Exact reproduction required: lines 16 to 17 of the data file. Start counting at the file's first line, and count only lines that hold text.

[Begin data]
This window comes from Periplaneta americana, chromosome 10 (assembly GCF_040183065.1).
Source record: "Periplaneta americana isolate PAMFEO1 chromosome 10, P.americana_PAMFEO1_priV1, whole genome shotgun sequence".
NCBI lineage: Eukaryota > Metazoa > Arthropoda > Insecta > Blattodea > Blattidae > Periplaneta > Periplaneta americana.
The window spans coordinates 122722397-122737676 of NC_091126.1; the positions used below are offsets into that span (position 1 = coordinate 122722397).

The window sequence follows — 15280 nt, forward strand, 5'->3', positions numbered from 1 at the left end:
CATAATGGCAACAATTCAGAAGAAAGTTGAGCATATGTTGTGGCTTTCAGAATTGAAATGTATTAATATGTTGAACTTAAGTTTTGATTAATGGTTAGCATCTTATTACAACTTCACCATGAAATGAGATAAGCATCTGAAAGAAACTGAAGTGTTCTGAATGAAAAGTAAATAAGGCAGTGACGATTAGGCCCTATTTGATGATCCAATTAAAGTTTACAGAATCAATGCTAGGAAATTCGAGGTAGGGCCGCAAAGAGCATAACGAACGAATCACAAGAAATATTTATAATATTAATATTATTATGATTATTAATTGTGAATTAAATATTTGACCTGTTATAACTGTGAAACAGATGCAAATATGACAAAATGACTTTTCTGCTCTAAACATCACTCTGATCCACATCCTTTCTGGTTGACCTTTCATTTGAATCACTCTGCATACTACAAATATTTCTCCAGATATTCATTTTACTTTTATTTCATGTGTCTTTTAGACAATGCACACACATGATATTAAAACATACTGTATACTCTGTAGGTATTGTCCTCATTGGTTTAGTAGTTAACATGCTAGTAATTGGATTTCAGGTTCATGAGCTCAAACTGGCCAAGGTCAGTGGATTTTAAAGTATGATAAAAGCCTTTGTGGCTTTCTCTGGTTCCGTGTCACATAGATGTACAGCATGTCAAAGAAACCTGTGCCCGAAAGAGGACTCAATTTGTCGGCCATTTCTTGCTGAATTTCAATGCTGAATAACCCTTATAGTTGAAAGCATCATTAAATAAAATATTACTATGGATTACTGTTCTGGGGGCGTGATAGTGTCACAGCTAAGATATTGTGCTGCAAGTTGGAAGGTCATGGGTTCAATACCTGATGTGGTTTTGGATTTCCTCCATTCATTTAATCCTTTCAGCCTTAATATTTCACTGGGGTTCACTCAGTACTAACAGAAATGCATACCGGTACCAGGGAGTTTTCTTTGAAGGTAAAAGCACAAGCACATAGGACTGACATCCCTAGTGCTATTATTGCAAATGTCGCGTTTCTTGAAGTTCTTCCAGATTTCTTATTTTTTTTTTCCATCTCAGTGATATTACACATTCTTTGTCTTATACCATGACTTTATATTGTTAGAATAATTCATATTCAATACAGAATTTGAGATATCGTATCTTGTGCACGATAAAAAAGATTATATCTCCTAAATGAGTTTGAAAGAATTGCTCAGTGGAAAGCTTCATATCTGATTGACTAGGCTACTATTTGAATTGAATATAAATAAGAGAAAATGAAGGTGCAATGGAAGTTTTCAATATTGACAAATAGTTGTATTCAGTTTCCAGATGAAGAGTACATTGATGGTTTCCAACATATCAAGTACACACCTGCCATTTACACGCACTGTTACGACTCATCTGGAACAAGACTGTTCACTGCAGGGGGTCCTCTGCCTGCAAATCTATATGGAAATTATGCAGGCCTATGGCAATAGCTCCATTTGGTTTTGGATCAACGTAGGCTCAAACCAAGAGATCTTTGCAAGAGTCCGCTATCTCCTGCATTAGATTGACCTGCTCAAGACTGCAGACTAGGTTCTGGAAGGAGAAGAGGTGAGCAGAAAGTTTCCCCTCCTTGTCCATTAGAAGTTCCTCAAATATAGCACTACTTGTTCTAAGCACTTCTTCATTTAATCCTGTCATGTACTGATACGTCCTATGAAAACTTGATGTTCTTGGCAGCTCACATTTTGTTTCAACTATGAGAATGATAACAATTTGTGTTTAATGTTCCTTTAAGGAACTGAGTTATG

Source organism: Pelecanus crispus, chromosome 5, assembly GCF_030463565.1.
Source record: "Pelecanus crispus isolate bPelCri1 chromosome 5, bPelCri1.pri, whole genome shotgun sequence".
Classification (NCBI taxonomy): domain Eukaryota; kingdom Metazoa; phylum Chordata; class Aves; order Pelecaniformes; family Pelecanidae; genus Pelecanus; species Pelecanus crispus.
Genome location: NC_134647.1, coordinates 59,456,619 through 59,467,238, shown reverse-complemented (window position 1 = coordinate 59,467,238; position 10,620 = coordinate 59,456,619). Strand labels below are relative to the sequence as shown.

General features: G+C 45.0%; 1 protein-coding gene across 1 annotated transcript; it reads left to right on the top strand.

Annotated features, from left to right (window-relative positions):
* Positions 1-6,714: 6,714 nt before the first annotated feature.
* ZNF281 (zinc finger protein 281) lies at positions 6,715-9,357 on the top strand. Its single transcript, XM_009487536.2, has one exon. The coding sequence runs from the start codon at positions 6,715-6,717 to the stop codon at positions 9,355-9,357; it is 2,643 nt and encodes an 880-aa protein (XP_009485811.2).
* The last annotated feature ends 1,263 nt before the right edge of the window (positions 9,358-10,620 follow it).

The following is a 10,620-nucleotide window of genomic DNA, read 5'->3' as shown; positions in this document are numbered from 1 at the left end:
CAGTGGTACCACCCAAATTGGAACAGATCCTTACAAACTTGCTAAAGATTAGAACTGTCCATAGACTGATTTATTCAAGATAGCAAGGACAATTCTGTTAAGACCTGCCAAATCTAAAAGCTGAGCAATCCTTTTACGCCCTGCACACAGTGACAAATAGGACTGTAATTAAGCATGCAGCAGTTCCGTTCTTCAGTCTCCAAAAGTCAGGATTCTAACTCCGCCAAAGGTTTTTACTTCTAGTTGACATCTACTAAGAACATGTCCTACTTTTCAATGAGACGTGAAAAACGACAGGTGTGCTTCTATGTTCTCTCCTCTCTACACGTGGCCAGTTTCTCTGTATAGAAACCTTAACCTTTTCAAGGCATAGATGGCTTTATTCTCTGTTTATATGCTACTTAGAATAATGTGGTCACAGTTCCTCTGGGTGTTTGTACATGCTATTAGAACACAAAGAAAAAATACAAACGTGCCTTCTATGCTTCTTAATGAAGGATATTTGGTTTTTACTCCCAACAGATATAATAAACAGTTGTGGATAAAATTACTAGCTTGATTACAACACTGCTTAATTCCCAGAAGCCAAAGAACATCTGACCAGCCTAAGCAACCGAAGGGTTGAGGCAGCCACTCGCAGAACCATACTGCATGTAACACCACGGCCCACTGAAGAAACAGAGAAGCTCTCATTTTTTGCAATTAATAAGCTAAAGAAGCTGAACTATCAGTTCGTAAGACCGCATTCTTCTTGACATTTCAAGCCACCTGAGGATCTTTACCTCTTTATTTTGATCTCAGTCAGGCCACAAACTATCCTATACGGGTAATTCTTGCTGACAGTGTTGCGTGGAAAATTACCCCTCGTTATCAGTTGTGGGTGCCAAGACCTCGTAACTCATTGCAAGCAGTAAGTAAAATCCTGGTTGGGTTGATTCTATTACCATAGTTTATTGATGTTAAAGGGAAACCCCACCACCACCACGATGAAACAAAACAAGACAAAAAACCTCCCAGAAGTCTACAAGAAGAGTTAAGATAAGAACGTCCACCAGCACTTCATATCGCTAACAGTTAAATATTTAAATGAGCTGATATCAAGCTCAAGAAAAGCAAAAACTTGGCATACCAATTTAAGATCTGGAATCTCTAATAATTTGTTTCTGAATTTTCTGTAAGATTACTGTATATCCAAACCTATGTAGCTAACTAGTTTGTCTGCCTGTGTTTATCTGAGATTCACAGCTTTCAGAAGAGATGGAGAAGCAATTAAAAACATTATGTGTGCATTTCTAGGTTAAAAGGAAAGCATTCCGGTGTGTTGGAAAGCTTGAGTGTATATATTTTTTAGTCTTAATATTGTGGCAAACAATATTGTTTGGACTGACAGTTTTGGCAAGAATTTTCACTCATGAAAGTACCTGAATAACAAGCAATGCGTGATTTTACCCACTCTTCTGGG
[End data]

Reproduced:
The following is a 10,620-nucleotide window of genomic DNA, read 5'->3' as shown; positions in this document are numbered from 1 at the left end:
CAGTGGTACCACCCAAATTGGAACAGATCCTTACAAACTTGCTAAAGATTAGAACTGTCCATAGACTGATTTATTCAAGATAGCAAGGACAATTCTGTTAAGACCTGCCAAATCTAAAAGCTGAGCAATCCTTTTACGCCCTGCACACAGTGACAAATAGGACTGTAATTAAGCATGCAGCAGTTCCGTTCTTCAGTCTCCAAAAGTCAGGATTCTAACTCCGCCAAAGGTTTTTACTTCTAGTTGACATCTACTAAGAACATGTCCTACTTTTCAATGAGACGTGAAAAACGACAGGTGTGCTTCTATGTTCTCTCCTCTCTACACGTGGCCAGTTTCTCTGTATAGAAACCTTAACCTTTTCAAGGCATAGATGGCTTTATTCTCTGTTTATATGCTACTTAGAATAATGTGGTCACAGTTCCTCTGGGTGTTTGTACATGCTATTAGAACACAAAGAAAAAATACAAACGTGCCTTCTATGCTTCTTAATGAAGGATATTTGGTTTTTACTCCCAACAGATATAATAAACAGTTGTGGATAAAATTACTAGCTTGATTACAACACTGCTTAATTCCCAGAAGCCAAAGAACATCTGACCAGCCTAAGCAACCGAAGGGTTGAGGCAGCCACTCGCAGAACCATACTGCATGTAACACCACGGCCCACTGAAGAAACAGAGAAGCTCTCATTTTTTGCAATTAATAAGCTAAAGAAGCTGAACTATCAGTTCGTAAGACCGCATTCTTCTTGACATTTCAAGCCACCTGAGGATCTTTACCTCTTTATTTTGATCTCAGTCAGGCCACAAACTATCCTATACGGGTAATTCTTGCTGACAGTGTTGCGTGGAAAATTACCCCTCGTTATCAGTTGTGGGTGCCAAGACCTCGTAACTCATTGCAAGCAGTAAGTAAAATCCTGGTTGGGTTGATTCTATTACCATAGTTTATTGATGTTAAAGGGAAACCCCACCACCACCACGATGAAACAAAACAAGACAAAAAACCTCCCAGAAGTCTACAAGAAGAGTTAAGATAAGAACGTCCACCAGCACTTCATATCGCTAACAGTTAAATATTTAAATGAGCTGATATCAAGCTCAAGAAAAGCAAAAACTTGGCATACCAATTTAAGATCTGGAATCTCTAATAATTTGTTTCTGAATTTTCTGTAAGATTACTGTATATCCAAACCTATGTAGCTAACTAGTTTGTCTGCCTGTGTTTATCTGAGATTCACAGCTTTCAGAAGAGATGGAGAAGCAATTAAAAACATTATGTGTGCATTTCTAGGTTAAAAGGAAAGCATTCCGGTGTGTTGGAAAGCTTGAGTGTATATATTTTTTAGTCTTAATATTGTGGCAAACAATATTGTTTGGACTGACAGTTTTGGCAAGAATTTTCACTCATGAAAGTACCTGAATAACAAGCAATGCGTGATTTTACCCACTCTTCTGGG